Bayer announced that it has launched a new educational online resource for chronic thromboembolic pulmonary hypertension (CTEPH). The educational website www.CTEPH.com is primarily aimed at healthcare professionals working with the disease.
Chronic thromboembolic pulmonary hypertension is a rare form of pulmonary hypertension in which pressure in the pulmonary arteries builds up due to blood clots and thromboembolic occlusion of the pulmonary vessels. The new website covers the basics of the disease along with diagnosis, treatment, and reassessment. It provides healthcare professionals the clinical definition of CTEPH, signs and symptoms that may suggest CTEPH, and diagnostic tools that can help identify and exclude the disease. The site also briefs readers on pulmonary endarterectomy, currently the only potentially curative treatment for CTEPH.
The company said it worked with a panel of CTEPH experts to develop the content and direction of the new website. William R. Auger, Research Director of Pulmonary Thromboendarterectomy Program at the University of California, San Diego, said, “CTEPH.com will be a valuable resource for clinicians. Bringing together the latest in scientific literature and expert opinion, this unique educational tool will provide accurate and up-to-date information on the evaluation and appropriate management of patients with chronic thromboembolic pulmonary hypertension. I believe this will be a valuable information site for those healthcare providers caring for patients with this devastating form of pulmonary hypertension.”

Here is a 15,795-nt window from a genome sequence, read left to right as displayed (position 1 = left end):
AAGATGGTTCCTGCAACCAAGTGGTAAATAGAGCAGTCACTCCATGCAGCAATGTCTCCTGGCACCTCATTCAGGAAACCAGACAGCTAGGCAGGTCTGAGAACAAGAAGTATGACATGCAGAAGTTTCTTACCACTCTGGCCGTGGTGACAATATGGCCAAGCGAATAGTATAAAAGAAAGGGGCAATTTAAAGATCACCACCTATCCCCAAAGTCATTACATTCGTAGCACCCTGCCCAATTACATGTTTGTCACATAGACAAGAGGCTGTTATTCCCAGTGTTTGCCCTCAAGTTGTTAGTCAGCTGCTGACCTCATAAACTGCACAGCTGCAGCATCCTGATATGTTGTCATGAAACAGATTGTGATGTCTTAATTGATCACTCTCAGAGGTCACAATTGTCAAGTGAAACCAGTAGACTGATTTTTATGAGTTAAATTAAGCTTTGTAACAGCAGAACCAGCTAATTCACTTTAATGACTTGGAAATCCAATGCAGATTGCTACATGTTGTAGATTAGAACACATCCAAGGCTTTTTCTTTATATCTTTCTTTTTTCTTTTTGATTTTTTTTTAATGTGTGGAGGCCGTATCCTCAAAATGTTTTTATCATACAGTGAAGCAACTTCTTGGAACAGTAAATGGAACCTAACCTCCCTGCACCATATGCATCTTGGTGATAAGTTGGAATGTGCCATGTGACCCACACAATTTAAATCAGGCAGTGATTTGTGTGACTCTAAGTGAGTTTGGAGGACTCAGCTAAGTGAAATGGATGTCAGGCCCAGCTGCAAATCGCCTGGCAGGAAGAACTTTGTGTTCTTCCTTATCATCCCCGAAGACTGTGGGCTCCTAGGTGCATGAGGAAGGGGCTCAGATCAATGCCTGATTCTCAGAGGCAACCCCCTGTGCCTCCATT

About 600,000 patients in the U.S. have an acute PE every year. There are between 500 and 2,500 new cases of CTEPH diagnosis per year. However, many patients with PH are not correctly diagnosed with CTEPH due to lack of overt PE history. Symptoms of CTEPH can be vague and indistinguishable from those of other forms of PH.
Bayer stated that every patient diagnosed with CTEPH should undergo evaluation of an expert CTEPH team which includes a CTEPH physician and PEA surgeons to assess their eligibility for PEA surgery.
Richard Channick, Director of Pulmonary Hypertension and Thromboemdarterectomy Program at the Massachusetts General Hospital, said, “As a physician caring for many patients with CTEPH, I have personally seen how lack of knowledge of this condition can negatively affect patient care. This resource will have huge value in raising awareness and informing healthcare providers about CTEPH, which will, in turn, help patients.”